Creativity enables the development of original products, and it encompasses using innovative ideas. This leads to the development of relevant and useful products. The level of creativity differs across different departments and different organizations. Some jobs are routine, and they rarely require any input of creative ideas. However, other jobs involve embracing creativity in developing unique products, which will benefit the organization by giving it a competitive edge. Some departments within the same organization require different levels of creativity. Some of the departments are especially concerned with the mandate of developing new and original products, and this requires them to be more creative compared to other departments in the same organization. As Binnewies et al. (2008) observe, organizations have to embrace creativity if they intend on making innovative products. Leaders in different organizations have realized the need for encouraging creativity in the era of globalization (Baucus et al., 2007; Afshari et al; 2011).
Having a positive regard of oneself, being competent, as well as embracing autonomy are some of the different forms of mental health, which are part of creativity. Other forms include having an integrated functioning and aspirations. Contrary to popular opinion, age does not determine creativity. Supporting job creativity within the organization will encourage creativity among the employees irrespective of their ages. Job resources determine the level of creativity within an organization. Giving employees the resources they need, such as encouraging them to experiment with different ideas encourages creativity (Binnewies et al., 2008).
Hiring people who are experts in their field is an advantage since they can use the knowledge they have to expound on different ideas. However, employers sometimes use people with different levels of expertise, and this requires them to identify other methods of encouraging creativity in the workplace. Intrinsically motivated people work at a task because they find it fascinating and exciting. They consider a task a personal challenge to them, and they feel satisfied when working at it. Employers have a role to play in enhancing the creativity of the employees. Organizational leadership determines the level of creativity in the workplace. Transformational leaders encourage creativity among the employees by encouraging change and supporting innovation (Afshari et al., 2011).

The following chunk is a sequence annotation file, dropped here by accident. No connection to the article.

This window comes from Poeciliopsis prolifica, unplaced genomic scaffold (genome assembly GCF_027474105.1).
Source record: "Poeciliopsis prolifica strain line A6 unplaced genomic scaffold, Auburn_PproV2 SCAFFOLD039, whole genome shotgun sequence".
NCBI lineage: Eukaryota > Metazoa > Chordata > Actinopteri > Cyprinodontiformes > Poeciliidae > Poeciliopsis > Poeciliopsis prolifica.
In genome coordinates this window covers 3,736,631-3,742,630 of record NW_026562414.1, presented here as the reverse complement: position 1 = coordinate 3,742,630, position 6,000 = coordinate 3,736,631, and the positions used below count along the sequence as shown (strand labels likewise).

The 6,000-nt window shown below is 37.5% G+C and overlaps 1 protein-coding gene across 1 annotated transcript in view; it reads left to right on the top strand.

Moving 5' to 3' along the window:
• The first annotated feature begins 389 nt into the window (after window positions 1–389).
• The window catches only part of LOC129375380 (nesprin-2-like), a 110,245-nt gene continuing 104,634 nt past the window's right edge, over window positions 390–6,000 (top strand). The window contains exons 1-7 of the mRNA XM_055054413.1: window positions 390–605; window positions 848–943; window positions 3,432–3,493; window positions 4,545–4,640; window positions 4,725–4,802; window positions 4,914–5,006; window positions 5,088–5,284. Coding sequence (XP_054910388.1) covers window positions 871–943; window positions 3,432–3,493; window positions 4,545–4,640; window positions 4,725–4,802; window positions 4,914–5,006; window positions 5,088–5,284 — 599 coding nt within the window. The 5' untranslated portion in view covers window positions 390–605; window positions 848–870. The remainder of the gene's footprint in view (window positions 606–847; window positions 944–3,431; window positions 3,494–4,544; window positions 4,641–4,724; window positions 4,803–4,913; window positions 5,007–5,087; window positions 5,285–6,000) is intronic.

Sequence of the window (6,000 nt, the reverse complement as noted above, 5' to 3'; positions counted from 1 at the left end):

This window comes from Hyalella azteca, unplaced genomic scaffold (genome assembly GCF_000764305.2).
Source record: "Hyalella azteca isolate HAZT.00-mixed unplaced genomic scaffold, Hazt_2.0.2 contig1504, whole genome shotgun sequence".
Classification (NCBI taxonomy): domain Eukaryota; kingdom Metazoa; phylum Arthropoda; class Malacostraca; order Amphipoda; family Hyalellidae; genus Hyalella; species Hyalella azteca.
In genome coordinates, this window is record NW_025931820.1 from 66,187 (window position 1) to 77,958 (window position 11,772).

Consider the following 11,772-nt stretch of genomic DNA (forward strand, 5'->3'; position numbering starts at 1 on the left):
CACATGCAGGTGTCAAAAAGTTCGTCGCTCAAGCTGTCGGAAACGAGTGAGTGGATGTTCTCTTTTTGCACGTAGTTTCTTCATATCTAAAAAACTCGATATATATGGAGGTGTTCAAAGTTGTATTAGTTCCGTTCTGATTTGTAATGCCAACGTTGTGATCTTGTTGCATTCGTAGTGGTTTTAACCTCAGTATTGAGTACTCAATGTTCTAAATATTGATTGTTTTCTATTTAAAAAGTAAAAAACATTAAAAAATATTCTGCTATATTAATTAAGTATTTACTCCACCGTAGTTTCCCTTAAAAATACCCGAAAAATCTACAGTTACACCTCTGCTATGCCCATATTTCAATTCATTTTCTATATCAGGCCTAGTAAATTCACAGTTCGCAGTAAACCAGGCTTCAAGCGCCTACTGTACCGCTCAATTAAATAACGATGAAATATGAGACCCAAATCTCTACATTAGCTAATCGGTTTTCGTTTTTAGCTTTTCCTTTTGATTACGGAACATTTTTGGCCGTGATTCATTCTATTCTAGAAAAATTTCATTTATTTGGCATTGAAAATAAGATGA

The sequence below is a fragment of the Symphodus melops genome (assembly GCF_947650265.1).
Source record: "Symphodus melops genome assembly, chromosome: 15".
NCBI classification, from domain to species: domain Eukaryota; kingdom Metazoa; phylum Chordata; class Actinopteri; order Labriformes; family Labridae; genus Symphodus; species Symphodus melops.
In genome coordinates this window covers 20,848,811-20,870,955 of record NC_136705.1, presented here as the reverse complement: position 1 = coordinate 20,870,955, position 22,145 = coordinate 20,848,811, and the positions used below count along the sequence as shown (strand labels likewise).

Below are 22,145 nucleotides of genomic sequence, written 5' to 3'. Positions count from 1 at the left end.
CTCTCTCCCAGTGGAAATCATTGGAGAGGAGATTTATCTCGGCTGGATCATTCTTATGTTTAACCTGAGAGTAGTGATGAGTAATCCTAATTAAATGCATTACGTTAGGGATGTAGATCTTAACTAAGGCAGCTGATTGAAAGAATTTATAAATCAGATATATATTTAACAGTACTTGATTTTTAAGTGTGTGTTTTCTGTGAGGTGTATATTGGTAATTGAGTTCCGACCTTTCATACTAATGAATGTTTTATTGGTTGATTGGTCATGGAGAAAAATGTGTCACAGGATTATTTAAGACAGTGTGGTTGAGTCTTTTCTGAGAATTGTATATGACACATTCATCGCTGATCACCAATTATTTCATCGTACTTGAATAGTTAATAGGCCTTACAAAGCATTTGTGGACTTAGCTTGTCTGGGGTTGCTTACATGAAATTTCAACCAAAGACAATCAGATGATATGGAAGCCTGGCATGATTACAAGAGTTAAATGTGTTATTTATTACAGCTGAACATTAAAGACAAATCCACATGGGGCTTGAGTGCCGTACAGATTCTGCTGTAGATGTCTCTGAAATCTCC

Firms encourage their employees to be creative by empowering them. They do this by encouraging employees to do things outside the norm as they try new ways of solving problems, different methods of decision making, and development of new and different products, procedures and services for their organizations (Baucus et al., 2007). Transformational leadership is unique because it recognizes the importance of change in every aspect of the organization, including change in the way that leaders manage and lead their organization (Afshari et al., 2011). Organizations cannot be able to encourage any level of creativity when they do not change the employees’ environment, and when they continue having bureaucratic processes (Baucus et al., 2007).
Intrinsic task motivation
Applying intrinsic task motivation does not require the provision of many resources from the organization. It requires the participation of the employees and the employer in determining the project to do. Organizations can also apply creative thinking skills. This incorporates the use of people’s creative characters, employment of analogies, and the ability to see things from different perspectives. While, not all people can do this with exemplary results, the organization can create an enabling environment for the employees. People’s moods can hinder or enhance their creativity. Being fearful and passive hinders creativity. People who are always afraid of taking risks and those who do not feel secure are not able to apply their creativity. On the other hand, contrasting moods of happiness and anger appear to enhance creativity. A happy person is willing to interact with different people and different environments, and this encourages creativity. An angry person who concentrates on his task appears to be more creative.